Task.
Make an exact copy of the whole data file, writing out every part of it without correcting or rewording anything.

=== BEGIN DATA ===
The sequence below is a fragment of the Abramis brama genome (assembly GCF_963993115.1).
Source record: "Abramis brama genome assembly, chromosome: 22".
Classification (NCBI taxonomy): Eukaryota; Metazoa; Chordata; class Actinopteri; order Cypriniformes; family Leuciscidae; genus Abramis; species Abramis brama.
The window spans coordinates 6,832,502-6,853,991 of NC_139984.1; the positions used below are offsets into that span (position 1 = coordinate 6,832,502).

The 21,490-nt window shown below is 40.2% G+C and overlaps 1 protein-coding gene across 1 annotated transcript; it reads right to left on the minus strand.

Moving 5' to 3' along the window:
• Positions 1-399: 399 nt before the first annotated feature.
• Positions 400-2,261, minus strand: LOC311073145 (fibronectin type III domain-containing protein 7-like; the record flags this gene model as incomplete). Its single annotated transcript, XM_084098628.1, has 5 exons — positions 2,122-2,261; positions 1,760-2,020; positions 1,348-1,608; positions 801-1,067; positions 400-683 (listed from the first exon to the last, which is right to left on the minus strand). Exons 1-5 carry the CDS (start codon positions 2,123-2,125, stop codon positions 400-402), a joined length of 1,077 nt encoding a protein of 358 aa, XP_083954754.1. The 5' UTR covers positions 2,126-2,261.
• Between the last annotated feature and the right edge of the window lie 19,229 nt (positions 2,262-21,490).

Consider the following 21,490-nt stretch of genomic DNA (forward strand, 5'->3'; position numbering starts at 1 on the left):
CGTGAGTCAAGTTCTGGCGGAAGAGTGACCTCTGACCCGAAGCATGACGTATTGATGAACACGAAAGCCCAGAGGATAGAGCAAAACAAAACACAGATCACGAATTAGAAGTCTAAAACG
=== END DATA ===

The sequence below is a fragment of the Abramis brama genome (assembly GCF_963993115.1).
Source record: "Abramis brama genome assembly, chromosome: 22".
Classification (NCBI taxonomy): Eukaryota; Metazoa; Chordata; class Actinopteri; order Cypriniformes; family Leuciscidae; genus Abramis; species Abramis brama.
The window spans coordinates 6,832,502-6,853,991 of NC_139984.1; the positions used below are offsets into that span (position 1 = coordinate 6,832,502).

The 21,490-nt window shown below is 40.2% G+C and overlaps 1 protein-coding gene across 1 annotated transcript; it reads right to left on the minus strand.

Moving 5' to 3' along the window:
• Positions 1-399: 399 nt before the first annotated feature.
• Positions 400-2,261, minus strand: LOC311073145 (fibronectin type III domain-containing protein 7-like; the record flags this gene model as incomplete). Its single annotated transcript, XM_084098628.1, has 5 exons — positions 2,122-2,261; positions 1,760-2,020; positions 1,348-1,608; positions 801-1,067; positions 400-683 (listed from the first exon to the last, which is right to left on the minus strand). Exons 1-5 carry the CDS (start codon positions 2,123-2,125, stop codon positions 400-402), a joined length of 1,077 nt encoding a protein of 358 aa, XP_083954754.1. The 5' UTR covers positions 2,126-2,261.
• Between the last annotated feature and the right edge of the window lie 19,229 nt (positions 2,262-21,490).

Consider the following 21,490-nt stretch of genomic DNA (forward strand, 5'->3'; position numbering starts at 1 on the left):
CGTGAGTCAAGTTCTGGCGGAAGAGTGACCTCTGACCCGAAGCATGACGTATTGATGAACACGAAAGCCCAGAGGATAGAGCAAAACAAAACACAGATCACGAATTAGAAGTCTAAAACG